How did Oregon Get Its Name?
Oregon has given etymologists no end of trouble and nobody knows for sure how it originated. More theories have been advanced to explain the origin of Oregon than that of any other State name.
In 1765 Major Robert Rogers (1732-1795) of Rogers' Rangers fame petitioned King George III for permission to conduct an exploring expedition to the Pacific by way of the river "called by the Indians Ouragon." This is believed to have been the earliest use of the term that ultimately became Oregon. Oregon did not become familiar to the American public until William Cullen Bryant
used it in "Thanatopsis," which was first published in the North American Review in 1817 and which contains the lines:
It is hard to say who was the first white man to set foot on what is now Oregon. Juan Rodriguez Cabrillo in 1542; Francis Drake in 1579; Martin d'Aguilar in 1602 and other early explorers sailed along the Oregon coast. Hugo Heceta explored the coast in 1774 and 1775 and was the first white man positively known to have landed on any part of what is now Oregon. Captain James Cook explored the region in 1778 and in his report called attention to the presence of sea otters in the Northwest.
Spain claimed the entire western coast of North America by virtue of the papal line of demarcation of 1493 and by "right of discovery and exploration," but the Nootka Convention between Spain and Great Britain in 1790 granted the British trading privileges down the coast to Upper California and clouded the title of Spain. A few years later the Spanish abandoned their station at Nootka. Russia admitted the Spanish claim to territory on the coast as far north as 54 degrees and 40 minutes. Great Britain claimed the territory by virtue of the discoveries and explorations of Drake and Cook and occupation by a few fur traders.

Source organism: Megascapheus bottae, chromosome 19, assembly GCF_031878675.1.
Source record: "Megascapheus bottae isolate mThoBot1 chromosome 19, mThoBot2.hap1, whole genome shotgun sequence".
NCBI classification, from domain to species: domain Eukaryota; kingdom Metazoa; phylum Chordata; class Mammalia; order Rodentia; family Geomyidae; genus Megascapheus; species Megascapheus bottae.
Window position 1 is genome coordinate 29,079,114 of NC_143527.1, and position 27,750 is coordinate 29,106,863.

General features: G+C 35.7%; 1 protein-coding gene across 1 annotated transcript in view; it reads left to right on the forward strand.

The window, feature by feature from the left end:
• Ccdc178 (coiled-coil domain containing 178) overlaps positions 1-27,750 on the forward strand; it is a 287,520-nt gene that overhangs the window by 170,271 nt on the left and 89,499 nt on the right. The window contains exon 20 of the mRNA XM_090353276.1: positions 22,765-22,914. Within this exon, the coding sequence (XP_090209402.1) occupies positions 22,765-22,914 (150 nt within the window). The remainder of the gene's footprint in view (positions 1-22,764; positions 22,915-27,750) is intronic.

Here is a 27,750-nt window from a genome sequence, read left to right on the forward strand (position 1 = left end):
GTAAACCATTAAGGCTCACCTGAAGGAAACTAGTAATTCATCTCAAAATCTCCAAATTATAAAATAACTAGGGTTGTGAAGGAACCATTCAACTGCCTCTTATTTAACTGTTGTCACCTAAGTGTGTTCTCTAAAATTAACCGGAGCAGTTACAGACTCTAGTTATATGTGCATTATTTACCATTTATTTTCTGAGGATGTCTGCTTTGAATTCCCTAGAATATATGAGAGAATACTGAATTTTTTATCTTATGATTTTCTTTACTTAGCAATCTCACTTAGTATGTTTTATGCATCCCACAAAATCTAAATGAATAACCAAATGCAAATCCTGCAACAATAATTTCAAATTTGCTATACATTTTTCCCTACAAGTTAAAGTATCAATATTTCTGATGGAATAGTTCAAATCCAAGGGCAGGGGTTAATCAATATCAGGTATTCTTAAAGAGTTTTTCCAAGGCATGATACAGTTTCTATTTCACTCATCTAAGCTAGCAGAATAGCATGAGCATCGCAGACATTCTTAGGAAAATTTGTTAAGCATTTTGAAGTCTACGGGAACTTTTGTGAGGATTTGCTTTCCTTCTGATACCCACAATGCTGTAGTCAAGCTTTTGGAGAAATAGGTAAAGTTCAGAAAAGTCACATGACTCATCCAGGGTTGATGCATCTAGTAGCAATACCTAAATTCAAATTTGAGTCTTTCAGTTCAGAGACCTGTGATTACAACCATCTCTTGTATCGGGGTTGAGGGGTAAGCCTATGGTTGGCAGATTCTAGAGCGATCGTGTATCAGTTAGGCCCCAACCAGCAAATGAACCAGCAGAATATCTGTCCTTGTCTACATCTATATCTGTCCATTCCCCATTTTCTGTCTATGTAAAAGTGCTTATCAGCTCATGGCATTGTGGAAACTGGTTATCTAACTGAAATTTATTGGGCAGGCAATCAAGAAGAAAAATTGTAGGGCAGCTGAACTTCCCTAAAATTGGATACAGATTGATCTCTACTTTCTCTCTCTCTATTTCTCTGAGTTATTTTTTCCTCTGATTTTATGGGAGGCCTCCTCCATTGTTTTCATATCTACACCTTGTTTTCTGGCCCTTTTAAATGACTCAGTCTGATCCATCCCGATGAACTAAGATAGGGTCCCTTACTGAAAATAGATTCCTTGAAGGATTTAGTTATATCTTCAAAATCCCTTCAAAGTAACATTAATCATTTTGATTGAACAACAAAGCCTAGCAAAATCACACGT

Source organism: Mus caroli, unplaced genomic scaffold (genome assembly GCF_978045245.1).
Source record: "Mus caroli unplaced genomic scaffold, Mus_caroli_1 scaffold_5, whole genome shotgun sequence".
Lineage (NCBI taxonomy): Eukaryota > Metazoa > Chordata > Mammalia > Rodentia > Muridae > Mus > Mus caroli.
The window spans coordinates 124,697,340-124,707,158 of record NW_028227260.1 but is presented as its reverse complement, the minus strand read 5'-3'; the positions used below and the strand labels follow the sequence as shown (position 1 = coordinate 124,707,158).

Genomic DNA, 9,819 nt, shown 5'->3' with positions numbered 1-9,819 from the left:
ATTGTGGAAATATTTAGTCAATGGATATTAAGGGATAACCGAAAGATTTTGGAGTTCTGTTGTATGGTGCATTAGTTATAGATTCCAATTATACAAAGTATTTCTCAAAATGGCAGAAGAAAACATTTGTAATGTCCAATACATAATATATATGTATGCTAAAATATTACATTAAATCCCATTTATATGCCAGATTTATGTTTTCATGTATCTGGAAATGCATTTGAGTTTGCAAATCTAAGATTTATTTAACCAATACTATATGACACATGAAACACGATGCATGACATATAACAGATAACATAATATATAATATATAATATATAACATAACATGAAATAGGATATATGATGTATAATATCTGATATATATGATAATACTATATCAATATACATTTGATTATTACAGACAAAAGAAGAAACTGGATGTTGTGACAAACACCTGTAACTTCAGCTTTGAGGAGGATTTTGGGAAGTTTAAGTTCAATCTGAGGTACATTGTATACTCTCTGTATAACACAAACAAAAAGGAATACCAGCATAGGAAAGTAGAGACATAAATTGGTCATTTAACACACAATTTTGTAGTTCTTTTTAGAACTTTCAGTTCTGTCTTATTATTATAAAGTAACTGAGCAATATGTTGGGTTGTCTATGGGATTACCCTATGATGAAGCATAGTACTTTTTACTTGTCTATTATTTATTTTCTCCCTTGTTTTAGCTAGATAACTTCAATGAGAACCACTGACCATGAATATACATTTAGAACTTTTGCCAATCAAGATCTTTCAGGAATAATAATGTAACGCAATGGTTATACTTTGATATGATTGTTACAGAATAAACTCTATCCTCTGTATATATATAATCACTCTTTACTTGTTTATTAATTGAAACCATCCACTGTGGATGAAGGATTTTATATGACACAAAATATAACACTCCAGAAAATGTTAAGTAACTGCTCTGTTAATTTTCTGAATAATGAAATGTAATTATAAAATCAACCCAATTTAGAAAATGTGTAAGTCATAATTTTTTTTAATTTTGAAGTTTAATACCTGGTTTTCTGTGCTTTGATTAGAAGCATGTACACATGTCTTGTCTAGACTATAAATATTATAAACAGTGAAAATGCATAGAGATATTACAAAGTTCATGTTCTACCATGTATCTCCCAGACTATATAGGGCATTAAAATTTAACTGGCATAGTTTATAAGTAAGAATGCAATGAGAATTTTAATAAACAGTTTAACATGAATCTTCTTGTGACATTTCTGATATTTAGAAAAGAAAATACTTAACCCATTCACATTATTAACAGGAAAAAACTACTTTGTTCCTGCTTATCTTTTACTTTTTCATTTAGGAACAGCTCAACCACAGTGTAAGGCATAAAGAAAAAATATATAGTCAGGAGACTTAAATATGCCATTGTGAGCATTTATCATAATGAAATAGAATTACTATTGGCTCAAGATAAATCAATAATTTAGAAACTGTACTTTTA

Meanwhile, a group of Boston businessmen decided to link the China trade and the Northwestern fur trade in a single operation. For the first voyage they employed John Kendrick as commander of the expedition and captain of the ship Columbia, and Robert Gray (1755-1806) as captain of the sloop Lady Washington. Gray, a native of Rhode Island, was a naval veteran of the Revolutionary War and a seasoned navigator. The two vessels sailed from Boston in September, 1787, and reached the Northwest coast by way of Cape Horn. After gathering a cargo of sea otter skins, the Columbia under the command of Gray started in July, 1789, on its homeward voyage by way of China. The American captain, after having sailed nearly 42,000 miles and carried the United States flag around the earth for the first time, reached Boston on August 10, 1790.
In 1811 John Jacob Astor's Pacific Fur Company, an affiliate of the American Fur Company, established Astoria. a fort and trading post near the site of Lewis and Clark's old "Fort Clatsop." Two years later the British partners in the Pacific Fur Company, anticipating seizure of their property during the War of 1812, sold their interests to the British North West Company.